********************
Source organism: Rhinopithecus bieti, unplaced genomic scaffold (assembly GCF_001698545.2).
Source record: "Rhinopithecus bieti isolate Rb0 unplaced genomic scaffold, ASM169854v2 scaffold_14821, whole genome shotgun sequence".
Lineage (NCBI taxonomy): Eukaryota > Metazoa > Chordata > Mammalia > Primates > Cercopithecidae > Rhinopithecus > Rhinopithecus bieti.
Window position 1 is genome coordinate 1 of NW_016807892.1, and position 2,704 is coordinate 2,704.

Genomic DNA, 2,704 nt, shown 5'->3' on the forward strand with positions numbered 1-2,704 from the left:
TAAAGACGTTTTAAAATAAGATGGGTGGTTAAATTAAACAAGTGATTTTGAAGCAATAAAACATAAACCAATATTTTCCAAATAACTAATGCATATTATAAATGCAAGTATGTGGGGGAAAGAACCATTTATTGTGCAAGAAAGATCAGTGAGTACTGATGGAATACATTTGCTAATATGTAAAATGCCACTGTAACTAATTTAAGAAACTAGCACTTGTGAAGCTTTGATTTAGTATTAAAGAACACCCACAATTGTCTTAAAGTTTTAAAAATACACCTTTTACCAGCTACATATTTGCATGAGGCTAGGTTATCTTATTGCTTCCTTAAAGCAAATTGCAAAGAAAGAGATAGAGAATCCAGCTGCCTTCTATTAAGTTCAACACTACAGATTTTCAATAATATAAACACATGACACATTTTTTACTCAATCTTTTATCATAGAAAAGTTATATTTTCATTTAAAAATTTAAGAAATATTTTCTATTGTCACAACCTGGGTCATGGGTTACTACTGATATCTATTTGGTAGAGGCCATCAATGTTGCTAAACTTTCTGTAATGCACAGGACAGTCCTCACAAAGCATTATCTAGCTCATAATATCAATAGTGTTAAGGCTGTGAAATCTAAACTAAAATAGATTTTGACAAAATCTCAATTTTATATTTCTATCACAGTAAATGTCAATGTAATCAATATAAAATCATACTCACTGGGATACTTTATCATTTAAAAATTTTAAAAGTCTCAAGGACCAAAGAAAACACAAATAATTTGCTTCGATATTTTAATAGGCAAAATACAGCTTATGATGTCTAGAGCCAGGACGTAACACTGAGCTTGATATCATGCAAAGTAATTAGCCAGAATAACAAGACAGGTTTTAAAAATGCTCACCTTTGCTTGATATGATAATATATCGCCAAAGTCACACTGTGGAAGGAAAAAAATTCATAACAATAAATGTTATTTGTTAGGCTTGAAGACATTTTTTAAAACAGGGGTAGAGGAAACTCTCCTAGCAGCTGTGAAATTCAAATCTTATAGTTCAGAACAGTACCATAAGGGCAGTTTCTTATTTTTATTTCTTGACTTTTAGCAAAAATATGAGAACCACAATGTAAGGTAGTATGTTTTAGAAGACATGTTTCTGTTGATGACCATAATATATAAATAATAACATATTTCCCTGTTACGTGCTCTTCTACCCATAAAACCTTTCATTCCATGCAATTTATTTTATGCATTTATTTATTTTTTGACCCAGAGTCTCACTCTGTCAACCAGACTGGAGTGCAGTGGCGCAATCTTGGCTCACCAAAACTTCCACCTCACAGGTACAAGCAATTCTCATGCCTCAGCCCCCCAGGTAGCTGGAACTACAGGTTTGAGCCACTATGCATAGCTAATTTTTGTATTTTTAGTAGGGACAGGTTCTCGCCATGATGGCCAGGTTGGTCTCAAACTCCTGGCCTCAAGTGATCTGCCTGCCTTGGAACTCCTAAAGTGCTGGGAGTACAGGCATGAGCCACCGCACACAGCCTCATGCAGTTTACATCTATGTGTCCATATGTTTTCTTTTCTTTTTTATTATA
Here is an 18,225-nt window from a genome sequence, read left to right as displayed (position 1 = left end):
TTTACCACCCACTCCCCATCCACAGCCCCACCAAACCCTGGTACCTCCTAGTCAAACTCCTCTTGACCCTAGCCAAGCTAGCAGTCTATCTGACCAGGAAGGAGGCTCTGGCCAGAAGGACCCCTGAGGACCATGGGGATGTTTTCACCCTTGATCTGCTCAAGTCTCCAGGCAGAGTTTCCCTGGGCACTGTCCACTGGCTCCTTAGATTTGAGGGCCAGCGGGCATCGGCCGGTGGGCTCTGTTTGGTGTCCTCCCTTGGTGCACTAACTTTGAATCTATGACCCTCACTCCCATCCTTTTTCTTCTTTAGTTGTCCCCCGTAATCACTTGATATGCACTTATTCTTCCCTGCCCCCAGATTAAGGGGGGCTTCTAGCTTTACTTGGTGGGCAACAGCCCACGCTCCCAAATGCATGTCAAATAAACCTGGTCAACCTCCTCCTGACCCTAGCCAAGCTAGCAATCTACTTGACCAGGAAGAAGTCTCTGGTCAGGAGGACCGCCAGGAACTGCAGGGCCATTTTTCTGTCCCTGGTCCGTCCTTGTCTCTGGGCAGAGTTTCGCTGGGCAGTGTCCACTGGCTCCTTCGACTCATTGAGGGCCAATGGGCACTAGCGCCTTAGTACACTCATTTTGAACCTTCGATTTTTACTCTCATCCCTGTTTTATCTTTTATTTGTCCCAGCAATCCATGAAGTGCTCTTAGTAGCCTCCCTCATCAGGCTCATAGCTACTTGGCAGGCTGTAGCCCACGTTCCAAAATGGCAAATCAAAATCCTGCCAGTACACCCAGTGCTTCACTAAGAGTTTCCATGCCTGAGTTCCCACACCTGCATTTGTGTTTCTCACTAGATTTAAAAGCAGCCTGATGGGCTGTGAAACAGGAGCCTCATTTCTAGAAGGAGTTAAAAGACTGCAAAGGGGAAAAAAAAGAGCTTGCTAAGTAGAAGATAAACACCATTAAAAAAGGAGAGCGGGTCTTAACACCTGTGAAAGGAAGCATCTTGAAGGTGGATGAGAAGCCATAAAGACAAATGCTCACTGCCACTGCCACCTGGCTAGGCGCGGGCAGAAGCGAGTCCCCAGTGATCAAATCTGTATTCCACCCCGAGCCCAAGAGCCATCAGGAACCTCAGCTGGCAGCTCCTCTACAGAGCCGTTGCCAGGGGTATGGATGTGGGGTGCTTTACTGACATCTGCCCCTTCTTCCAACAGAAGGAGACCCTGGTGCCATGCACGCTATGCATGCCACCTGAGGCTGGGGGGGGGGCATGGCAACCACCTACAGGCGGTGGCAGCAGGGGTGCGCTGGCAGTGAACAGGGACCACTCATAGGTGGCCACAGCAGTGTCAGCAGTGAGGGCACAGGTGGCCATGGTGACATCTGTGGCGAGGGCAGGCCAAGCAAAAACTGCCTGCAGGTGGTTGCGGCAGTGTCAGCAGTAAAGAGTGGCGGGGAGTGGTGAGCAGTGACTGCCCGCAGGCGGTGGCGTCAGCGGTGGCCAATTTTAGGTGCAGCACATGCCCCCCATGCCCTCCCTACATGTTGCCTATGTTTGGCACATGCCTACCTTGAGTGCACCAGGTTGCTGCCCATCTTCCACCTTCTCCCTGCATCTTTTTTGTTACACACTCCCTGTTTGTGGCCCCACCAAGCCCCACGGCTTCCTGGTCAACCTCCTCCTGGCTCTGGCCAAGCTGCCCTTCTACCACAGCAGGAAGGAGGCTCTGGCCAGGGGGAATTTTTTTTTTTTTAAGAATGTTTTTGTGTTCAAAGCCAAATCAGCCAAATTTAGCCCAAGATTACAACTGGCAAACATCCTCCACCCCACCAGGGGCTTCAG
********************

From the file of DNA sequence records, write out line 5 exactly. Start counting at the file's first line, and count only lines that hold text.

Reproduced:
Genomic DNA, 2,704 nt, shown 5'->3' on the forward strand with positions numbered 1-2,704 from the left: